POLITICS

David Cameron And 8 Weird Rants From 'Angry' Prime Minister

The Press are "setting each others’ hair on fire" and more

04/04/2016 12:05 | Updated 11 May 2016
Alex Wong via Getty Images

David Cameron has vented his fury at newspapers, accusing them of “setting each others’ hair on fire”.

It prompted "Angry David Cameron" to trend on social media, but it’s not the first time the Prime Minister has gone on a weird rant. Here are eight of his best.

1. "That means lock and load and have one up the spout."

In 2013, the PM was facing an “ambush” from other EU leaders trying to claw back some of Britain’s totemic “rebate”: the £3bn handed down from Brussels each year to make up for the shortfall in farming subsidies the UK receives.

But “Jean Claude Van Cam” was sleeping with one eye open: “In this town you have to be ready for an ambush at any time, and that means lock and load and have one up the spout, and be ready for it."

2. “If you’re fed-up with the eff-ing Tories, give ‘em a kick.”

To the Scottish independence referendum of 2014. Cameron makes a rare foray north of the border to convince voters to stay in the union.

His pitch included a curious decision to lift a line more likely to feature on a Labour or SNP election poster.  

He said: "Because it’s an election, because it’s a ballot, I think people can feel a bit like it’s a general election.

“That you make a decision and five years later you can make another decision. If you’re fed up with the eff-ing Tories give them a kick, and then maybe we will think again. This is totally different."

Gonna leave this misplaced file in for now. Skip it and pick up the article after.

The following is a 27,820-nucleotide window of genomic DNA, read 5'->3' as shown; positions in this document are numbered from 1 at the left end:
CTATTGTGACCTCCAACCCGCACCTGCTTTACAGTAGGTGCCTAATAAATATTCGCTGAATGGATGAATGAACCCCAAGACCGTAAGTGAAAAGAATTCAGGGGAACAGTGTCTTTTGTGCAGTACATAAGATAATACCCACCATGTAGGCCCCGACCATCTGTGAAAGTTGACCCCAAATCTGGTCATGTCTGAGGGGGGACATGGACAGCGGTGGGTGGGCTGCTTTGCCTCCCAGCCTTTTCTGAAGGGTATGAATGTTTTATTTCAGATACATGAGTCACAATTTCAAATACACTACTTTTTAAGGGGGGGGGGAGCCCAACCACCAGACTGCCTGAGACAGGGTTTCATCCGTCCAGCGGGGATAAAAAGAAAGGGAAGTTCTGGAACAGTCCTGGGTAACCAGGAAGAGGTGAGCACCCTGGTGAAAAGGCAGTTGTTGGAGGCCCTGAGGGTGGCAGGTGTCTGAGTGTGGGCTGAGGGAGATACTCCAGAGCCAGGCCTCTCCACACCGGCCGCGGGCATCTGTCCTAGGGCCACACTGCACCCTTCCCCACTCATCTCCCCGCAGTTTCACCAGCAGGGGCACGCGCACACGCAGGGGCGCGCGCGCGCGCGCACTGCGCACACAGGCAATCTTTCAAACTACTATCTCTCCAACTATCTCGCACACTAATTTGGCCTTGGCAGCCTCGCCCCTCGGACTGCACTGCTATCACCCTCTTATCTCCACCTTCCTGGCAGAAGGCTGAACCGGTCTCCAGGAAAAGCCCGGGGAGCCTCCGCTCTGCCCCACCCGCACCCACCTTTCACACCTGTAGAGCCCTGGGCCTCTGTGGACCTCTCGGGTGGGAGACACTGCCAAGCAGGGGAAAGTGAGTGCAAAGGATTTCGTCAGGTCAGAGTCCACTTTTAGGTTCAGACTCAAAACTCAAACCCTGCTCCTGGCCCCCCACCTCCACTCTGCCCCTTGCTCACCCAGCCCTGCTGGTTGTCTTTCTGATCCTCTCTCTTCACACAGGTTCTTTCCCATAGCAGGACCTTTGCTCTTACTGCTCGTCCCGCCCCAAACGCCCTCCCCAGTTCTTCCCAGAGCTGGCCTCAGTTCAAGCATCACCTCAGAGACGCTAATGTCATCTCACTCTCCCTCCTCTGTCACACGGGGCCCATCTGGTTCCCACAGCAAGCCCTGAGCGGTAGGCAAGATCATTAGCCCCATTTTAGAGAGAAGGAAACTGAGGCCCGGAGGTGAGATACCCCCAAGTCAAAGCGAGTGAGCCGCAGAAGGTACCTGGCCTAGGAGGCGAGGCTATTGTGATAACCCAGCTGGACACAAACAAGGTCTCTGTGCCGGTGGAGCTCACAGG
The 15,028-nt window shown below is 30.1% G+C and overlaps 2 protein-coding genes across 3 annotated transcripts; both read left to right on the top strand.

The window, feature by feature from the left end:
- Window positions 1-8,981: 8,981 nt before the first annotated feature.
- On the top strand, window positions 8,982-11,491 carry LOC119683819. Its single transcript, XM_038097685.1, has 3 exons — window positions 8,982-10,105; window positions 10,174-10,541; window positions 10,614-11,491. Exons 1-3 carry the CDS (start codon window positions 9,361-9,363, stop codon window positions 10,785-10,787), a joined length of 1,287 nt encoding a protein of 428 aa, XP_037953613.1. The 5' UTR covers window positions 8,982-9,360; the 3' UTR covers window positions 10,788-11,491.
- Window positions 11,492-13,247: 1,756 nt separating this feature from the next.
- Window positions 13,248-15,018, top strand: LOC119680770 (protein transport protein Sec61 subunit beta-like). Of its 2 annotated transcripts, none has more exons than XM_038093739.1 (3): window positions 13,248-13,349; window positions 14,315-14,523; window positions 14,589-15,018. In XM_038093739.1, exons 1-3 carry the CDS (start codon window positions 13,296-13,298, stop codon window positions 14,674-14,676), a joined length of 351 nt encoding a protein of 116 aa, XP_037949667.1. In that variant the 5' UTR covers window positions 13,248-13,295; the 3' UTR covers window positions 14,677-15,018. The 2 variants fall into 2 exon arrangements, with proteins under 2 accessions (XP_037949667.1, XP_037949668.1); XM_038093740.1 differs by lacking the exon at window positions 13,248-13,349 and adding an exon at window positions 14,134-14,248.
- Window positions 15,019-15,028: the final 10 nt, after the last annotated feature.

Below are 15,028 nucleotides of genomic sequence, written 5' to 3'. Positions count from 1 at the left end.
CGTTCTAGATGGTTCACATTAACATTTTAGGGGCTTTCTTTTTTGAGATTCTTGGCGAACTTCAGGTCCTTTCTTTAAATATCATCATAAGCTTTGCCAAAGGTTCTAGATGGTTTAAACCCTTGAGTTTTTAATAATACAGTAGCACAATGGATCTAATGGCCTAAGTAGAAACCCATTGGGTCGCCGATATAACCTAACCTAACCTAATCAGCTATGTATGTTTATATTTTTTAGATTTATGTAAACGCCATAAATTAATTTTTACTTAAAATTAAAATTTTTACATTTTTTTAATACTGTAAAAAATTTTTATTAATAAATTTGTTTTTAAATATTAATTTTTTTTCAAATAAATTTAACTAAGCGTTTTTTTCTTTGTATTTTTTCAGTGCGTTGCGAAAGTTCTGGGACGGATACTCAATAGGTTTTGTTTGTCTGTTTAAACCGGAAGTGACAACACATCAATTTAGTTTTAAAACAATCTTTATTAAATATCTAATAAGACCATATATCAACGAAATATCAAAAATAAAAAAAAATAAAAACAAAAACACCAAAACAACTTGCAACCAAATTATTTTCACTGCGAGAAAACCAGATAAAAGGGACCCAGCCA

3. “One of the first ever examples of political masosadism.”

The House of Commons exchanges between Cameron and former Shadow Chancellor, Ed Balls, are much-missed.

Among the best was the PM, who once described his adversary as “the most annoying man in politics”, attempting a deficit-related takedown.

He told MPs during Prime Minister’s Questions: “He is one of the causes of the deficit.

"I think we’ve all found one of the first ever examples of political masosadism.”

“You screwed it up,” one MP noted, sagely.

4. “Too many tweets might make a twat.”

In 2009, when leader of the Opposition, he explained to Absolute Radio why he wasn’t on Twitter:  “Too many tweets might make a twat.” 

He’s now on Twitter, of course.

5. “Calm down, dear.”

Cameron borrowed from the late great philosopher Michael Winner in 2011 when he urged Labour’s Angela Eagle to “calm down, dear”.  

Eagle’s response was sound. Asked if she had felt patronised by the remark, she said: "I have been patronised by better people than the Prime Minister.”

6. “I once forgot that I left Nancy down the pub.”

The Prime Minister famously and accidentally left his daughter in the pub while having a family lunch. “I once forgot that I left Nancy down the pub. Sorry, Sam, it won’t happen again!,” he told the Tory Party conference in 2014.

But he suggested this was worse than Ed Miliband “forgetting” to mention the deficit in his Labour conference speech as week earlier: “You cannot be prime minister of this country and forget the most important issue we face."

7. “If you’re not certain, ask. And we’ll happily make it clear.”

Divides over Europe again, and the Prime Minister was forced to explain comments that he claimed were “misinterpreted” over whether Cabinet ministers would be allowed to campaign to leave the EU even if the Government’s position was to stay.

After being questioned repeatedly about his apparent U-turn, he curtly told reporters gathered at the G7: “If you’re not certain, ask. And we’ll happily make it clear.”

It prompted an eye-roll from The Daily Mail’s Jason Groves that perfectly summed up, well, everything.

 

8. “You all go around setting each others’ hair on fire.”

Over the weekend he sounded off when journalists questioned whether he had taken his eye off the ball because of the EU referendum, citing the Budget U-turn.

And when asked about Tory party rifts over "Brexit", he responded with a sharp tongue: “You all go around setting each others’ hair on fire and getting very excited about this but it’s all a lot of processology.”

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